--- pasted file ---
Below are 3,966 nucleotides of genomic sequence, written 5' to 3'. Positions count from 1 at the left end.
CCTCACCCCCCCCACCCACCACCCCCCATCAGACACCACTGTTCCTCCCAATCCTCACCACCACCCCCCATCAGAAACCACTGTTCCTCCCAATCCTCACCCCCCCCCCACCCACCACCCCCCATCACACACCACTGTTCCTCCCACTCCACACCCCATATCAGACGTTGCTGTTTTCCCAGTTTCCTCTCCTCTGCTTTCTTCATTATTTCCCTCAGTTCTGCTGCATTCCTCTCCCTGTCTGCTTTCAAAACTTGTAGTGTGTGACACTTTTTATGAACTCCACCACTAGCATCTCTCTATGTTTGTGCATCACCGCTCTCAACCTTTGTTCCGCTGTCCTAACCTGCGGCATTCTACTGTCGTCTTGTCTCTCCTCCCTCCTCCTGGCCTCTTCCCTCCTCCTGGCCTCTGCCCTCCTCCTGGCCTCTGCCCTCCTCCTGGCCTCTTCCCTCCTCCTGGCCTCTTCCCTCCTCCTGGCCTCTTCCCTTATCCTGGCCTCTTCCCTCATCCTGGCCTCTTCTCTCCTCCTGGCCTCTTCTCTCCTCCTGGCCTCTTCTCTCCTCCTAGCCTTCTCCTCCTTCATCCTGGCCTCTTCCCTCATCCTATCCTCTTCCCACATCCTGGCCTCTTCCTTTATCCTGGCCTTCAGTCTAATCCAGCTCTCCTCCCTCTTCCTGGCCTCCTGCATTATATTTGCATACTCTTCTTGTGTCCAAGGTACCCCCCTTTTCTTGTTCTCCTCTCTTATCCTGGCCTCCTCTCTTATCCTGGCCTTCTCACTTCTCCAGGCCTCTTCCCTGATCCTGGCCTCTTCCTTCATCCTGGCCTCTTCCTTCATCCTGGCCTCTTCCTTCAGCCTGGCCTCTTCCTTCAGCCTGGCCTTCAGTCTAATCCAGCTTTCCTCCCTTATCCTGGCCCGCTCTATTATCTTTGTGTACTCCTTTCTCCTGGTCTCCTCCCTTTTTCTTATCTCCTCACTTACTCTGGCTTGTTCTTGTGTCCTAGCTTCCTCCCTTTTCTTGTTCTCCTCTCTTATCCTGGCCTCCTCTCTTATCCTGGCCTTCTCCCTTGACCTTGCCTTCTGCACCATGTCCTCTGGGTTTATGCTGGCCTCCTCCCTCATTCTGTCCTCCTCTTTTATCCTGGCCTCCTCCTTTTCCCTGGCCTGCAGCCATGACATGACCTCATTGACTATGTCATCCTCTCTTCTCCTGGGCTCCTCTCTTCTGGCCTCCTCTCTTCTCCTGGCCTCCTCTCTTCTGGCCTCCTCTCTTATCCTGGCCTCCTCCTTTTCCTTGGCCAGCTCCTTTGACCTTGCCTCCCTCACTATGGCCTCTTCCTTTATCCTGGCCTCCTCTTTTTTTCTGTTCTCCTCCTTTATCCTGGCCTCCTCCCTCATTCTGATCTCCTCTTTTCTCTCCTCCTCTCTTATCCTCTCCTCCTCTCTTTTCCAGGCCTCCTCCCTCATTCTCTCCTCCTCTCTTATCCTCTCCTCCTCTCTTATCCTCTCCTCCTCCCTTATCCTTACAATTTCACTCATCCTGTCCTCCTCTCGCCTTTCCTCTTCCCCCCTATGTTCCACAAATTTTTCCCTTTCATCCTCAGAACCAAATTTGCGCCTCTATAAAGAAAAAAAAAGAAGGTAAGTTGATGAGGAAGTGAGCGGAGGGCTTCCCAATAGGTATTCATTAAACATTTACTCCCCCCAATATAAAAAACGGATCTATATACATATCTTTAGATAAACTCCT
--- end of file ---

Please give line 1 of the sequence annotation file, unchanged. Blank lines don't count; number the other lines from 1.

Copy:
Below are 3,966 nucleotides of genomic sequence, written 5' to 3'. Positions count from 1 at the left end.